A few people have asked me when or if we will be getting a car and if public transport is feasible in Israel.
We have been in Israel for just over a year now and other than two instances where we hired a car for a weekend, we have not driven at all. We would like to eventually buy a car, especially so we have transport for Saturdays/Shabbat when the public transport system is closed.
So far, relying on public transport has been pretty much okay. Having a well oiled (haha) public transport system is a huge help. Buses are plentiful and, mostly, run on time as do the trains. Its also quite a bit more cost effective than buying and maintaining a car. The downside of course is losing the convenience having a car gives you. Standing in rain that is coming in sideways while waiting for a bus is not fun. Taking children to friends and parties that are not within walking distance or on a bus route would also be a pleasure. But, I personally think at this point, not owning a car makes a lot more sense for us.
Recently, public transport was reformed to streamline costs of bulk (monthly) tickets and yesterday the pricing for public transport was dropped across the board by 17%. I now pay ₪299/month and this covers all my buses and trains between Modi’in and Tel Aviv. I worked out that on average I travel 1044km a month between home, work and ulpan. So if my calculations are correct (they very well might not be, I suck at math), then I am paying on average ₪0.28/km (R1.13/km).
According to Numbeo, the same distance traveled in a ‘Volkswagen Golf 1.4 90 KW Trendline (Or Equivalent New Car)’ with an average cost of ₪6.38/l of petrol, would average ₪333 in gas or ₪0.32/km (R1.30/km). Already more expensive and that’s just petrol, never mind insurance, drivers licence, car license and general upkeep (and the cost of the actual car!).
So yup, for now I will continue to take public transport.
*For complete accuracy I would really have to take into account Paul’s transport costs too. He also travels by train and bus. But, we would only buy 1 car, so one of us would most probably still take public transport to and from work while the other would use the car. In which case I think my above calculations are reasonable.
One of the benefits you receive as a new immigrant in Israel is free language classes (ulpan).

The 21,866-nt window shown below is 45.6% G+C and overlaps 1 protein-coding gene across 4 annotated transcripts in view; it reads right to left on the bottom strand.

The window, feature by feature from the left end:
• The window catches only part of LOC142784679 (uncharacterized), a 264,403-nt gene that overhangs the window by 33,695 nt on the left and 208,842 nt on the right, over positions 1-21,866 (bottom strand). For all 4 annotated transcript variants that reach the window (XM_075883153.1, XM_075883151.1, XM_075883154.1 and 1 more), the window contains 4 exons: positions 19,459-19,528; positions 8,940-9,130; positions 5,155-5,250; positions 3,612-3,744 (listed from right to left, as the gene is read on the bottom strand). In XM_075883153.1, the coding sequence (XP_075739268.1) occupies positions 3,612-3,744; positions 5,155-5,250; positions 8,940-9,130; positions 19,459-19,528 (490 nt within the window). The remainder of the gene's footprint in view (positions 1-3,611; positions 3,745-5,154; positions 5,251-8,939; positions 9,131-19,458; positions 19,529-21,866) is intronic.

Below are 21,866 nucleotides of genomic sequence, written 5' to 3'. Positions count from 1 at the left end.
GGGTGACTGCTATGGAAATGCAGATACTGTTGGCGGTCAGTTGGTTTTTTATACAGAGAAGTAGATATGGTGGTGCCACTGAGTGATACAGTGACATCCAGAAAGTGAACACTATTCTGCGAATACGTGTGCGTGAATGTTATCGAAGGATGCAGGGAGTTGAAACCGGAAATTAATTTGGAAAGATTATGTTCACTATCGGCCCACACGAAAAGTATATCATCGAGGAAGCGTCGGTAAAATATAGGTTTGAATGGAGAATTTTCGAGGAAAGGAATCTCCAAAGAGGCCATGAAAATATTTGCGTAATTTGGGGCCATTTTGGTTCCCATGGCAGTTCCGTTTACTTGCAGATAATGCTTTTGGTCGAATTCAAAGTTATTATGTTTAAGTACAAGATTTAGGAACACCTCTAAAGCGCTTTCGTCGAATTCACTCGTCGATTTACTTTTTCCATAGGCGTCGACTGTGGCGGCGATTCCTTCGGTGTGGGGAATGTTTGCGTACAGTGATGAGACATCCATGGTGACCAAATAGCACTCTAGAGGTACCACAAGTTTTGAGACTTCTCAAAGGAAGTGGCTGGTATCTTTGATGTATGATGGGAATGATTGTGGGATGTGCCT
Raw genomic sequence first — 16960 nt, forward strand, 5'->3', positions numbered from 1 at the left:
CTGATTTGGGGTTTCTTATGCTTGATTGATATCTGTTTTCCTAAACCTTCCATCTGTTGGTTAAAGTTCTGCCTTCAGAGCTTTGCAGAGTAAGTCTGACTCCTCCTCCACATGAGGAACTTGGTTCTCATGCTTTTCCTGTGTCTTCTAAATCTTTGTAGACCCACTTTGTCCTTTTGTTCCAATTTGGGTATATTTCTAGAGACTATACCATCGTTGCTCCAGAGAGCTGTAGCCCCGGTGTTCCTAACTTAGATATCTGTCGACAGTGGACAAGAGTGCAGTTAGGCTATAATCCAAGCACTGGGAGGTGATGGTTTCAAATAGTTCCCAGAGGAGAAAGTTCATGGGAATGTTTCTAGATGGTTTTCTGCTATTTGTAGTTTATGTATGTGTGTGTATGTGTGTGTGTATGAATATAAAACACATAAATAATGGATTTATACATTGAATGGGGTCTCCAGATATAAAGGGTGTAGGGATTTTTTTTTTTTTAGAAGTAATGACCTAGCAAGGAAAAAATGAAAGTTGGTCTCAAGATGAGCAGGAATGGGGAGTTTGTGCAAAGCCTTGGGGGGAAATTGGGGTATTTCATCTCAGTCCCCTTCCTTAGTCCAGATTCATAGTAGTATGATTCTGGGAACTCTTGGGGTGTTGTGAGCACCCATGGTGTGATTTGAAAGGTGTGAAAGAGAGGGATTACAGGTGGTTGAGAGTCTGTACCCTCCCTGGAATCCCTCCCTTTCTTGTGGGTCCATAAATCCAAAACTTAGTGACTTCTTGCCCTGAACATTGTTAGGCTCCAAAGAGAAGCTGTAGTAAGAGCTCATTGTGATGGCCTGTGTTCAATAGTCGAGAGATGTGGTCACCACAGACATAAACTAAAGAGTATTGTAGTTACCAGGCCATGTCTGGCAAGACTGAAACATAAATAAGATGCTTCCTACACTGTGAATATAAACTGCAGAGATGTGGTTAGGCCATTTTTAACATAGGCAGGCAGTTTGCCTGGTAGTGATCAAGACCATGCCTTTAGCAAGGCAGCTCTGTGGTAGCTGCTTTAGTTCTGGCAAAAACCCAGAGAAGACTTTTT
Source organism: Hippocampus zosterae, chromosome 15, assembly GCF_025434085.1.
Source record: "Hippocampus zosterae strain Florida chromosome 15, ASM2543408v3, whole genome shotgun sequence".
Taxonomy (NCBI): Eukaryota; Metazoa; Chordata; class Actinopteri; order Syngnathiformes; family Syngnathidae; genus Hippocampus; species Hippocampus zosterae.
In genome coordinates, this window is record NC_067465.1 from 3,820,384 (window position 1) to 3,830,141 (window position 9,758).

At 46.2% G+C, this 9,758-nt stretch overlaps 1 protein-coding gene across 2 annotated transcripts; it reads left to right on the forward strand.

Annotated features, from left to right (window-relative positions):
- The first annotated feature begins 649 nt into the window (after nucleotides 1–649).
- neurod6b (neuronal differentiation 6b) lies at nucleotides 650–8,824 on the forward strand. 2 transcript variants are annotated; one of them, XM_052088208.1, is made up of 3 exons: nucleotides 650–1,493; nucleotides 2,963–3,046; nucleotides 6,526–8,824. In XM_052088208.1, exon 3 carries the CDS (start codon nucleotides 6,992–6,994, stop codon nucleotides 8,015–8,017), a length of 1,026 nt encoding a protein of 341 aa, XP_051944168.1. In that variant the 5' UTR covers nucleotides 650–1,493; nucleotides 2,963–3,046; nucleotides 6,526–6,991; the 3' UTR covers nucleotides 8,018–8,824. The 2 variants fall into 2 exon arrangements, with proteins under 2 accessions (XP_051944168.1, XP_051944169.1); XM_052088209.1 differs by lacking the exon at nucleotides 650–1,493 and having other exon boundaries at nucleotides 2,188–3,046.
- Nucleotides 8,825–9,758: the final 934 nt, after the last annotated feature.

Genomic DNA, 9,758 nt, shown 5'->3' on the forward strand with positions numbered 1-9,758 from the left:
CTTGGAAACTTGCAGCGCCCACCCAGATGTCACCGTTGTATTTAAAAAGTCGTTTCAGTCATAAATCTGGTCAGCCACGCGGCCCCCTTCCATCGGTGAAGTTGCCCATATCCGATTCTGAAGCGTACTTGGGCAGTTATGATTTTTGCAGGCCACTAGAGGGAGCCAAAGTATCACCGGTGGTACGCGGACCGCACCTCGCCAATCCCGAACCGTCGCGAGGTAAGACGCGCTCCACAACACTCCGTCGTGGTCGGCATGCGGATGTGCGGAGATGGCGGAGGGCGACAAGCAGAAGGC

You have up to 18 months to make use of the benefit and if you don’t use it you would have to pay for any language classes you took after that time.
If we had not managed to find jobs almost straight away, both Paul and I would have attended full time ulpan. That consists of 5 hours a day, 5 days a week for 5 months. As it is we were both very lucky and were able to find jobs within a few weeks of arriving. The Ministry of Absorption makes a plan for those like us and there are ulpan schools that provide part time, after hours classes.
For the last 10 months, Paul has been attending these classes 2 nights a week for 3 hours a night. His classes come to an end at the end of this month and mine will start at the beginning of February.
This morning I hopped a train to Tel Aviv and went to the Ministry office to receive my voucher that needs to be given to the ulpan so that I don’t have to pay for the classes. On Sunday afternoon I will go to the ulpan to register and to be tested to see which level class I will be placed in.
While I can make myself understood on a very, very basic level and most of the children’s friends parents speak some degree of English, I’m actually very excited to be formally learning Hebrew, it will make my life that much easier are far more enriched to be able to understand what is being said around me.
I’m a bit nervous because I’ve never been very good at languages. Or classrooms. Or studying. But I saw the quote below (by a fellow Israeli!) and that pretty much describes me, so onward with the learning!
Last year this time, we were standing in the aliyah office at the airport officially becoming Israeli citizens. We had been on a plane for 9 hours. The kids had only slept for a bit. I had a hole in my eardrum and hadn’t slept at all. Paul had been an absolute champion with organising all of us on very little sleep himself.
A little while later, after collecting 8 of our 9 bags (one was delayed in Johannesburg and would only arrive a week or so later), we made our way outside to find a taxi to take us to our new apartment.
Arriving outside our apartment we were greeted by my sister from another mister, Roro, with a HUGE hug and the keys. Once we got all our bags inside we walked down the road to buy some really important stuff from the local store. A kettle and coffee! Okay, and a few other staples.
My brother arrived after work a bit later that afternoon to help Paul assemble our IKEA beds and we had pizza delivered for dinner, which we ate on the floor. Then our landlord came over to welcome us with a plate of homemade sufganyot (donuts) since it was the first night of chanukah.
That first day seems so long ago and yet it feels like yesterday too.
We’ve had difficult days and bad days between then and now but the majority of our days have been great days.